The Europe distribution of cleavers coincides only partly with that of Acheulian Handaxes during the Acheulian. They are most abundant in regions in which the raw material occurs in the form of large quartzite cobbles that do not need extensive decortication and shaping prior to the removal of large flakes, as in the Spanish Meseta and the Garonne and Tarn valleys of southwestern France. Elsewhere (northern France, England, Italy), cleavers also occur in different raw materials (flint or limestone) but are rather rare.
More than 100 Paleolithic sites that have been discovered in the alluvial deposits of the rivers Creuse, Cher, and Loire during the last 150 years (some examples:http://www.aggsbach.de/2011/01/creuse/) . Anyhow, absolute dates about the archaeological deposits were not available until very recently. Systematic dating of river deposits, mainly by Electron Spin Resonance (ESR) resulted in the establishment of a chronological framework for the evolution of these rivers during the Lower and Middle Pleistocene (1.7 Ma and 130 k.a.).
Evidence for Early Palaeolithic industries with an in situ context indicates that Hominins were present in the center of France around 1.1 Ma (A Pont-de-Lavaud in the Creuse Valley, Lunery in the Cher Valley and Saint-Hilaire-la-Gravelle in the Loire Valley). At Lunery, for example, ca. 500 pieces have been collected and can be related to a human action.
At these early sites, Hominids are present in deposits that relate to the beginning and end of cold Periods. This Evidence and data from other early Paleolithic European sites now clearly indicate that Hominids reached the latitude of 45 N and indeed further north towards eastern England during warm and temperate episodes.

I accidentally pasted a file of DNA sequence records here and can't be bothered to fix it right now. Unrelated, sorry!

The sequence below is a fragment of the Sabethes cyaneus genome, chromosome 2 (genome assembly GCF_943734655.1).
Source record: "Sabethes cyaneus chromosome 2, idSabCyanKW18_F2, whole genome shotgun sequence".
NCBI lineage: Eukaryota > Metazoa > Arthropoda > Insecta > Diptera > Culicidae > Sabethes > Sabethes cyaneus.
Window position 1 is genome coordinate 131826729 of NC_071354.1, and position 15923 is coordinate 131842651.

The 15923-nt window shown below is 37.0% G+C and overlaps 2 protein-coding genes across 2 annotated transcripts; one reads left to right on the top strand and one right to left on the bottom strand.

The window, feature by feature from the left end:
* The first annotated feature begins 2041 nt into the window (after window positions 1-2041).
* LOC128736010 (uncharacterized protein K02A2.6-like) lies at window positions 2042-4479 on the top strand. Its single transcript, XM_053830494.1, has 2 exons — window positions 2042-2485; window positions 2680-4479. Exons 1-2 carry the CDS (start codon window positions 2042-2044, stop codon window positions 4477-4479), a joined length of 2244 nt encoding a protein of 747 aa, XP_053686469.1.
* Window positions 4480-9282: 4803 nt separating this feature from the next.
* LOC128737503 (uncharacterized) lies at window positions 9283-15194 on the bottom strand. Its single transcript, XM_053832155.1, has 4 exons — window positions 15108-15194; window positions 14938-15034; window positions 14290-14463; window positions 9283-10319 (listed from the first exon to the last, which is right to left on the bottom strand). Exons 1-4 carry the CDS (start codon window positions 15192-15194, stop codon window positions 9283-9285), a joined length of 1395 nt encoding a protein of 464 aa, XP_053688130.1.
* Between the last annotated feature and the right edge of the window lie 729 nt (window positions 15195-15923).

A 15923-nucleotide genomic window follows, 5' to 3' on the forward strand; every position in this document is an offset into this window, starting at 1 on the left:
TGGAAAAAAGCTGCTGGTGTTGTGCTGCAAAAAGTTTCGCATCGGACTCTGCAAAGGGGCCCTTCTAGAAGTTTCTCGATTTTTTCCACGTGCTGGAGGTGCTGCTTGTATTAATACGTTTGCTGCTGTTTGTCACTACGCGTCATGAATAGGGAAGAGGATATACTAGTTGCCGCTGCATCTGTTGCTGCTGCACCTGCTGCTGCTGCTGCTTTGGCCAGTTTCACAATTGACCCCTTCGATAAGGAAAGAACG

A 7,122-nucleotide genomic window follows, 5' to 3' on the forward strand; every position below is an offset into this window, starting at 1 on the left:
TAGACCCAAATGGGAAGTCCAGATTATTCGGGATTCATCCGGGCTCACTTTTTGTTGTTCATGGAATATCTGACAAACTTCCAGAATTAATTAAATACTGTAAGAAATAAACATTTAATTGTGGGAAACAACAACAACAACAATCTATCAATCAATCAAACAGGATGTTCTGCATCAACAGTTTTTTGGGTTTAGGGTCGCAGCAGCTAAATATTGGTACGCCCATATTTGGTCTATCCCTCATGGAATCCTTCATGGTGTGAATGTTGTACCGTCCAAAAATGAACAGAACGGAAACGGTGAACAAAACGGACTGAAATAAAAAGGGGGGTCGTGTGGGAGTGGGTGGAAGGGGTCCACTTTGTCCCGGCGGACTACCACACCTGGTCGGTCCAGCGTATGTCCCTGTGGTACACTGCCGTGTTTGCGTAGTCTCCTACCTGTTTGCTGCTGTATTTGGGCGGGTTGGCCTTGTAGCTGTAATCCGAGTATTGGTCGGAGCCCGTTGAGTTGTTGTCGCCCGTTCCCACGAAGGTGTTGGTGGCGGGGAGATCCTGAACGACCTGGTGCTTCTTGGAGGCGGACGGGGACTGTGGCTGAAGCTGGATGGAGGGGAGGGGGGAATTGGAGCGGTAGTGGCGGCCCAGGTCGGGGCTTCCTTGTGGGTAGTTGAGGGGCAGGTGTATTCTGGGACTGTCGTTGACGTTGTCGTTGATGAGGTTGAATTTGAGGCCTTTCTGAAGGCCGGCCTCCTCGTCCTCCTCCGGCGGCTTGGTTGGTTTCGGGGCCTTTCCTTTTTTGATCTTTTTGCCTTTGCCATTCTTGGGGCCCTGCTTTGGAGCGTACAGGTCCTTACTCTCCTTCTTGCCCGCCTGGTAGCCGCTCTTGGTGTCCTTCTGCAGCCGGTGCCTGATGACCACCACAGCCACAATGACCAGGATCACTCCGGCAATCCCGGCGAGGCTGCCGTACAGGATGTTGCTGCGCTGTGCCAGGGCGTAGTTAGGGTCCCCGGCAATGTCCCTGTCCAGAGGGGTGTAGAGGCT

After a gap of several 100 k.a. ensembles with handaxes appear in the Middle Loire Basin in the interval between 700 and 600 k.a., and then continuously from 400 k.a. Rich ensembles within an intact stratigraphy were detected at the the “La Noira” site in the middle Cher valley. Such large cleavers as the one displayed here are approximately 500 k.a. old.
Dates of 500-400 k.a. are in good concordance with those of other sites in France (Somme Valley), Spain (Atapuerca-Galeria, Ambrona), Italy (Visogliano, Castel di Guido) and England (Boxgrove, Hoxne).
The chronological gap between the two lithic assemblages (the early core and flake technology and the later Acheulian) in central France could imply the existence of two phases of settlement within this region. While the 500 k.a. boundary for a broad colonisation of Europa still holds true, it is now obvious that there must have been earlier migrations into the southern parts of Europe already during the early middle Pleistocene.